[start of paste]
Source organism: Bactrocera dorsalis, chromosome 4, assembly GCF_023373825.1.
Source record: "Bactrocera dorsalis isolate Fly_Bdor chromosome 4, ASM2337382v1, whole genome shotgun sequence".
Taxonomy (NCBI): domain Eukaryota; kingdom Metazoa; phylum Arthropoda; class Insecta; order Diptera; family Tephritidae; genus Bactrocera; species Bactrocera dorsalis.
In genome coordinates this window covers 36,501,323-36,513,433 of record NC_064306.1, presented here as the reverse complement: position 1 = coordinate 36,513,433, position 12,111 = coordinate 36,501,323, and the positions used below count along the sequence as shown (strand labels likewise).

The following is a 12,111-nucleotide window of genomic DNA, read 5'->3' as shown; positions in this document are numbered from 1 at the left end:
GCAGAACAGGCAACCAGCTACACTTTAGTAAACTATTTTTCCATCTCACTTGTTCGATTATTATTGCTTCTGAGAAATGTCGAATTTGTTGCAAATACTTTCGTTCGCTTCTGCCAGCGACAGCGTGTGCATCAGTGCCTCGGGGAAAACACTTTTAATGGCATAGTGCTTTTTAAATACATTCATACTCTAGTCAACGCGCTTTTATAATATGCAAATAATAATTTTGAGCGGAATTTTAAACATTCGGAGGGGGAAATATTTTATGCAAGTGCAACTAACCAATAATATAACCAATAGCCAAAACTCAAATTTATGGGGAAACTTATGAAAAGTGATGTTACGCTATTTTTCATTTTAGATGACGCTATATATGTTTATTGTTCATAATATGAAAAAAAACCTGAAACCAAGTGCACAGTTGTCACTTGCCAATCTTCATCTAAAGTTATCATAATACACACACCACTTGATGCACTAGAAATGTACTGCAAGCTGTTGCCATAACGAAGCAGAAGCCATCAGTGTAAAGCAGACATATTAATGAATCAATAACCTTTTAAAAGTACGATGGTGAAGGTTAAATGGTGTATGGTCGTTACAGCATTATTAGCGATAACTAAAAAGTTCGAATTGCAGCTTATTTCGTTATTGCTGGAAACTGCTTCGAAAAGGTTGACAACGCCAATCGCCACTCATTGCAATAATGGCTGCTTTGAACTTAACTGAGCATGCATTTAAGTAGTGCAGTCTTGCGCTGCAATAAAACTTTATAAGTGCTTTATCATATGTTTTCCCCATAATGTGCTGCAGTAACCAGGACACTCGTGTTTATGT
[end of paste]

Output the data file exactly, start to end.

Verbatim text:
Source organism: Bactrocera dorsalis, chromosome 4, assembly GCF_023373825.1.
Source record: "Bactrocera dorsalis isolate Fly_Bdor chromosome 4, ASM2337382v1, whole genome shotgun sequence".
Taxonomy (NCBI): domain Eukaryota; kingdom Metazoa; phylum Arthropoda; class Insecta; order Diptera; family Tephritidae; genus Bactrocera; species Bactrocera dorsalis.
In genome coordinates this window covers 36,501,323-36,513,433 of record NC_064306.1, presented here as the reverse complement: position 1 = coordinate 36,513,433, position 12,111 = coordinate 36,501,323, and the positions used below count along the sequence as shown (strand labels likewise).

The following is a 12,111-nucleotide window of genomic DNA, read 5'->3' as shown; positions in this document are numbered from 1 at the left end:
GCAGAACAGGCAACCAGCTACACTTTAGTAAACTATTTTTCCATCTCACTTGTTCGATTATTATTGCTTCTGAGAAATGTCGAATTTGTTGCAAATACTTTCGTTCGCTTCTGCCAGCGACAGCGTGTGCATCAGTGCCTCGGGGAAAACACTTTTAATGGCATAGTGCTTTTTAAATACATTCATACTCTAGTCAACGCGCTTTTATAATATGCAAATAATAATTTTGAGCGGAATTTTAAACATTCGGAGGGGGAAATATTTTATGCAAGTGCAACTAACCAATAATATAACCAATAGCCAAAACTCAAATTTATGGGGAAACTTATGAAAAGTGATGTTACGCTATTTTTCATTTTAGATGACGCTATATATGTTTATTGTTCATAATATGAAAAAAAACCTGAAACCAAGTGCACAGTTGTCACTTGCCAATCTTCATCTAAAGTTATCATAATACACACACCACTTGATGCACTAGAAATGTACTGCAAGCTGTTGCCATAACGAAGCAGAAGCCATCAGTGTAAAGCAGACATATTAATGAATCAATAACCTTTTAAAAGTACGATGGTGAAGGTTAAATGGTGTATGGTCGTTACAGCATTATTAGCGATAACTAAAAAGTTCGAATTGCAGCTTATTTCGTTATTGCTGGAAACTGCTTCGAAAAGGTTGACAACGCCAATCGCCACTCATTGCAATAATGGCTGCTTTGAACTTAACTGAGCATGCATTTAAGTAGTGCAGTCTTGCGCTGCAATAAAACTTTATAAGTGCTTTATCATATGTTTTCCCCATAATGTGCTGCAGTAACCAGGACACTCGTGTTTATGT